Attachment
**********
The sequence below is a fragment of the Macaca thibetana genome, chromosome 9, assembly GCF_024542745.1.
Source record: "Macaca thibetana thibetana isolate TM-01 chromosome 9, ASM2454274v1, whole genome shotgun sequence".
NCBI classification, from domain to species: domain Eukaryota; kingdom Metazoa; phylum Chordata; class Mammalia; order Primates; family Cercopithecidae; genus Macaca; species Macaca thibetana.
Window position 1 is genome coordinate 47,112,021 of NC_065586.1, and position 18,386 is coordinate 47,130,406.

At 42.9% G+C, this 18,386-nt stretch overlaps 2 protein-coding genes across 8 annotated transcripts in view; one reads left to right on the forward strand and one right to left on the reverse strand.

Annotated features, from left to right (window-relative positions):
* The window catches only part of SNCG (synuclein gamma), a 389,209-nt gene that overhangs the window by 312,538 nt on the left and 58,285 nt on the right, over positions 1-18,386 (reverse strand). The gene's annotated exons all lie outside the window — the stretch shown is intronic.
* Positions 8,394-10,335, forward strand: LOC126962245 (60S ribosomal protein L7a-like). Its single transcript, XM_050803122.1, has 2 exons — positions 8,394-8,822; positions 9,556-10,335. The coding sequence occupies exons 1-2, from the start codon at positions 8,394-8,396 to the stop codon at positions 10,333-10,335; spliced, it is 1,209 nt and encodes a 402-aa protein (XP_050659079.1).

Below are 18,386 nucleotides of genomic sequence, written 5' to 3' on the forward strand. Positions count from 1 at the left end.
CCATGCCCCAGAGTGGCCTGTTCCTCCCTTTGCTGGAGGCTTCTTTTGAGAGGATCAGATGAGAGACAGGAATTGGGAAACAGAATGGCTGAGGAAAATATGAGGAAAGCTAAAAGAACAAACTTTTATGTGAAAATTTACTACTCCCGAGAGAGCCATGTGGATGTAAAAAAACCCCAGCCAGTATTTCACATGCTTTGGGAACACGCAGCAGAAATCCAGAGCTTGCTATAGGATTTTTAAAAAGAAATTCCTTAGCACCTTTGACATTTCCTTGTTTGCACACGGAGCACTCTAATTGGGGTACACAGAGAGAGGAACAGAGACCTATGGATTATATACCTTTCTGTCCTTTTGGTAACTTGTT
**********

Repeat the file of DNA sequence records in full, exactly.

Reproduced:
The sequence below is a fragment of the Macaca thibetana genome, chromosome 9, assembly GCF_024542745.1.
Source record: "Macaca thibetana thibetana isolate TM-01 chromosome 9, ASM2454274v1, whole genome shotgun sequence".
NCBI classification, from domain to species: domain Eukaryota; kingdom Metazoa; phylum Chordata; class Mammalia; order Primates; family Cercopithecidae; genus Macaca; species Macaca thibetana.
Window position 1 is genome coordinate 47,112,021 of NC_065586.1, and position 18,386 is coordinate 47,130,406.

At 42.9% G+C, this 18,386-nt stretch overlaps 2 protein-coding genes across 8 annotated transcripts in view; one reads left to right on the forward strand and one right to left on the reverse strand.

Annotated features, from left to right (window-relative positions):
* The window catches only part of SNCG (synuclein gamma), a 389,209-nt gene that overhangs the window by 312,538 nt on the left and 58,285 nt on the right, over positions 1-18,386 (reverse strand). The gene's annotated exons all lie outside the window — the stretch shown is intronic.
* Positions 8,394-10,335, forward strand: LOC126962245 (60S ribosomal protein L7a-like). Its single transcript, XM_050803122.1, has 2 exons — positions 8,394-8,822; positions 9,556-10,335. The coding sequence occupies exons 1-2, from the start codon at positions 8,394-8,396 to the stop codon at positions 10,333-10,335; spliced, it is 1,209 nt and encodes a 402-aa protein (XP_050659079.1).

Below are 18,386 nucleotides of genomic sequence, written 5' to 3' on the forward strand. Positions count from 1 at the left end.
CCATGCCCCAGAGTGGCCTGTTCCTCCCTTTGCTGGAGGCTTCTTTTGAGAGGATCAGATGAGAGACAGGAATTGGGAAACAGAATGGCTGAGGAAAATATGAGGAAAGCTAAAAGAACAAACTTTTATGTGAAAATTTACTACTCCCGAGAGAGCCATGTGGATGTAAAAAAACCCCAGCCAGTATTTCACATGCTTTGGGAACACGCAGCAGAAATCCAGAGCTTGCTATAGGATTTTTAAAAAGAAATTCCTTAGCACCTTTGACATTTCCTTGTTTGCACACGGAGCACTCTAATTGGGGTACACAGAGAGAGGAACAGAGACCTATGGATTATATACCTTTCTGTCCTTTTGGTAACTTGTT